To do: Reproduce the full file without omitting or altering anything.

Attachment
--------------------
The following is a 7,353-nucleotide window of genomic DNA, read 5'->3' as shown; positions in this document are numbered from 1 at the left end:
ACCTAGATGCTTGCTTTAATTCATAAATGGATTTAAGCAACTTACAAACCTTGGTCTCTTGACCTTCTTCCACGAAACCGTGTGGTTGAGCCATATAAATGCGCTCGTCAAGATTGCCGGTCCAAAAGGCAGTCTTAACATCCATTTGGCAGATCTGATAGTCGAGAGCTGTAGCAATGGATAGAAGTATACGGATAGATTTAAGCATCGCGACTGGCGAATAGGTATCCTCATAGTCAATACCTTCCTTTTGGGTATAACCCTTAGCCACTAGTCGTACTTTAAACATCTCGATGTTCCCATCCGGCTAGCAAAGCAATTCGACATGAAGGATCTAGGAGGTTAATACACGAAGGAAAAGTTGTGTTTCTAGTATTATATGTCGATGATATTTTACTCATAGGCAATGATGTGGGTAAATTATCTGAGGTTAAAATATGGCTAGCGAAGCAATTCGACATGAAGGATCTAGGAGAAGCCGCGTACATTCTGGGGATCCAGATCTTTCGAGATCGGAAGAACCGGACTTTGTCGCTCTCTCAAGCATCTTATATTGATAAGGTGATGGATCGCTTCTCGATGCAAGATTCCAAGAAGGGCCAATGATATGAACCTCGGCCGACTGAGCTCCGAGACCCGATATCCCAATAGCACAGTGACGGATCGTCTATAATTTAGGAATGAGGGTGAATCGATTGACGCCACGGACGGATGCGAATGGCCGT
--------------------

The following is a 7,353-nucleotide window of genomic DNA, read 5'->3' as shown; positions in this document are numbered from 1 at the left end:
ACCTAGATGCTTGCTTTAATTCATAAATGGATTTAAGCAACTTACAAACCTTGGTCTCTTGACCTTCTTCCACGAAACCGTGTGGTTGAGCCATATAAATGCGCTCGTCAAGATTGCCGGTCCAAAAGGCAGTCTTAACATCCATTTGGCAGATCTGATAGTCGAGAGCTGTAGCAATGGATAGAAGTATACGGATAGATTTAAGCATCGCGACTGGCGAATAGGTATCCTCATAGTCAATACCTTCCTTTTGGGTATAACCCTTAGCCACTAGTCGTACTTTAAACATCTCGATGTTCCCATCCGGCTAGCAAAGCAATTCGACATGAAGGATCTAGGAGGTTAATACACGAAGGAAAAGTTGTGTTTCTAGTATTATATGTCGATGATATTTTACTCATAGGCAATGATGTGGGTAAATTATCTGAGGTTAAAATATGGCTAGCGAAGCAATTCGACATGAAGGATCTAGGAGAAGCCGCGTACATTCTGGGGATCCAGATCTTTCGAGATCGGAAGAACCGGACTTTGTCGCTCTCTCAAGCATCTTATATTGATAAGGTGATGGATCGCTTCTCGATGCAAGATTCCAAGAAGGGCCAATGATATGAACCTCGGCCGACTGAGCTCCGAGACCCGATATCCCAATAGCACAGTGACGGATCGTCTATAATTTAGGAATGAGGGTGAATCGATTGACGCCACGGACGGATGCGAATGGCCGT